Keeping the boat in “balance,” that is, keeping it from listing to one side or the other, is an ongoing project. It is generally done by moving fuel from one side to the other with some type of fuel filter/pump system. That works well unless both tanks are full, at which point the only real option is to balance with water. Unfortunately, the standard plumbing on a 1985 DeFever 44 (ours at least) does not accommodate transferring water from one tank to the other. And to make it worse, since the two tanks are connected by a “T” fitting just before the pump, water can gravitate from one tank to the other, so once it is out of balance gravitation could, and at times does, make it worse.
It was this frustration I was addressing as I set out to build a water-balancing manifold which I could use to both transfer water and easily select from which tank water was drawn to supply the pump. After playing with several options and with the help of a friend in the residential water business, we came up with manifold with 4 valves that allow selection of tanks and movement of water between tanks using the existing pump.
The input lines from the tanks feed each side of the manifold, which is placed before the pump. There is a “T” placed in the output side of the pump which leads back to the manifold. The top valves determine which tank is feeding the pump, and the lower valves, if opened, determine which tank receives water. With the top port side tank valve (1) open, top starboard side tank valve (2) closed, and both lower valves closed (3 & 4), the pump is fed from the port tank and no water is transferred (as diagramed in figure 1). If the lower starboard valve (4) is then opened, water is pumped from the port tank to the starboard tank. This requires that the original valves located at the bottom of each tank (5 & 6) be in the open position, which reduces the amount of gymnastics required to open and close tank valves – especially in the middle of a shower or in a hot engine room. If you want gravity to move the water, simply open both top valves (1 & 2).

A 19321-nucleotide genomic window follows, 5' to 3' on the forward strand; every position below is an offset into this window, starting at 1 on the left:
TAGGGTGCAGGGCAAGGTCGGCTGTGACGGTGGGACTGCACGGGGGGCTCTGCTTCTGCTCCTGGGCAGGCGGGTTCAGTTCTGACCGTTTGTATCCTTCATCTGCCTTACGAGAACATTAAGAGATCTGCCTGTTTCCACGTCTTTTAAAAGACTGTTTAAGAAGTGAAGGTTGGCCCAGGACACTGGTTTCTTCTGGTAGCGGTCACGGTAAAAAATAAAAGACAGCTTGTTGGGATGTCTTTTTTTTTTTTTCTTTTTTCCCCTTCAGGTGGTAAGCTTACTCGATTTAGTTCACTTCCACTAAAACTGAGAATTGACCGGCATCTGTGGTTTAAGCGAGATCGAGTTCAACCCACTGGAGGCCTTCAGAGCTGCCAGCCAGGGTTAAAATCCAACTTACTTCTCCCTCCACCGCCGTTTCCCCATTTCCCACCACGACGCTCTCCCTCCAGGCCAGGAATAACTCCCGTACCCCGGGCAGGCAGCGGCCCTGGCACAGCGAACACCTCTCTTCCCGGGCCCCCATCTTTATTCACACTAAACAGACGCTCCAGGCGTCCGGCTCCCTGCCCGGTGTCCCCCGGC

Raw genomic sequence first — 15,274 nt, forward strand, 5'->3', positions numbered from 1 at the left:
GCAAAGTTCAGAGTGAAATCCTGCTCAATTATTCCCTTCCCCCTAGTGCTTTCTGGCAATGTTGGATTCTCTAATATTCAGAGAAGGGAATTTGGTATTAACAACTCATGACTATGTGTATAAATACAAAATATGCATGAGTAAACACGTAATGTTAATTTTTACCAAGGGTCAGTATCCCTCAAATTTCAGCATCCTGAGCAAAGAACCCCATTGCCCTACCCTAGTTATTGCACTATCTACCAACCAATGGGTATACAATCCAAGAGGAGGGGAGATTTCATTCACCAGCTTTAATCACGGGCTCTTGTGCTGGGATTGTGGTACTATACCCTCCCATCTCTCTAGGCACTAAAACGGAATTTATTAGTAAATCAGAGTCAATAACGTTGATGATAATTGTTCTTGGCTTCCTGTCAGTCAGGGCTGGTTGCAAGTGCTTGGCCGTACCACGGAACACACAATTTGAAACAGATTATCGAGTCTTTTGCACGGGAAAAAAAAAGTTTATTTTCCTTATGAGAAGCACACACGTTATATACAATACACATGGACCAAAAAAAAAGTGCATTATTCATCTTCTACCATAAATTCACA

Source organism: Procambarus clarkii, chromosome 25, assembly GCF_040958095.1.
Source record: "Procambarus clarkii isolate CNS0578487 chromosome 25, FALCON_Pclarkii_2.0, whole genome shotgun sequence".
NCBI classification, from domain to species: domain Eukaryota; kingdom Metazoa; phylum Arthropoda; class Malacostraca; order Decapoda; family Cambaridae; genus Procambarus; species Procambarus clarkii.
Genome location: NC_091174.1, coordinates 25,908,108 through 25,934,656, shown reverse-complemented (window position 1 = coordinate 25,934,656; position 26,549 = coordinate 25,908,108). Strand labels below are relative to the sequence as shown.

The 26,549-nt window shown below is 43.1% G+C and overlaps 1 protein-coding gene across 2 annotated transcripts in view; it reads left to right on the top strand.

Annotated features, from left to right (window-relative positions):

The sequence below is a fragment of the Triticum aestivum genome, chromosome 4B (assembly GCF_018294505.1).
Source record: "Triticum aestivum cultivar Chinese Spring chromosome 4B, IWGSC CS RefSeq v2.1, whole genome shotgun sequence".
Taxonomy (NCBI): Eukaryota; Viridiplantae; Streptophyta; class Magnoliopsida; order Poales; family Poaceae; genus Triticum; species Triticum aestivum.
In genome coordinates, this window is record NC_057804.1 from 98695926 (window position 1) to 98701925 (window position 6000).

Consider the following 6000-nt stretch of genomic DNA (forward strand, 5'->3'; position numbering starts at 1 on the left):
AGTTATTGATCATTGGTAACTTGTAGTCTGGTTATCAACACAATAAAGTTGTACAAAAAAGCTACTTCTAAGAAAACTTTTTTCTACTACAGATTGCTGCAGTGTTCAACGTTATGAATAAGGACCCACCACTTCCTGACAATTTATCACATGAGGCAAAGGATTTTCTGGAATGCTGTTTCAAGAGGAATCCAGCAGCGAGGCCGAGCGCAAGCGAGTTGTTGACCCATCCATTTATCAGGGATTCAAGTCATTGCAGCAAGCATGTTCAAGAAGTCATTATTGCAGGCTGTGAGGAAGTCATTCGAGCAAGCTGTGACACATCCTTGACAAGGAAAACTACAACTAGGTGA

The entire manifold was made with John Guest press-on plastic valves and fittings and 1/4” plastic tubing mounted on a 1/2”piece of plywood with nylon ties (all available at Home Depot for about $50). Once assembled, the manifold is mounted in a convenient location where the input lines from the tanks can be routed to the manifold. (I mounted it to the aft bulkhead in the engine room just above the pump.)
All the parts easily slipped together and installation was simple. Simply cut the “T” out of the original copper supply line, clean the copper with emery cloth, and slip a press-on 1/2″ to 1/4″ fitting on the ends. Run a 1/4″ line from each tank to the manifold. Out of the top of the manifold, run a 1/2″ line to the input side of the pump. Place a “T” in the output side of pump line which runs to the bottom of the manifold. Close the valves on the manifold, open the valves at the tanks, and turn on the pump. Checks for leaks. Then next time your boat is out of balance, just open/close 2 valves. (I suggest you set a timer. I can normally get from a fully pegged bubble on my level to level in 10 to 15 minutes.)
I initially thought of building this unit with copper, but when I went and priced copper, determined that if these plastic fittings were good enough for higher pressure of new home construction, they would work for this application. Plus the worse case scenario would be to have both tanks drain into the bilge through 1/4” tubes, well within the capability of a normal bilge pump.
Though I was concerned the 1/4″ lines would not supply enough water to the galley sink and showers, they do just fine. (The entire manifold could be made with 1/2” lines if preferred.)
If you have any questions, please feel free to contact me through the comment box below.
It’s good to see someone thinikng it through.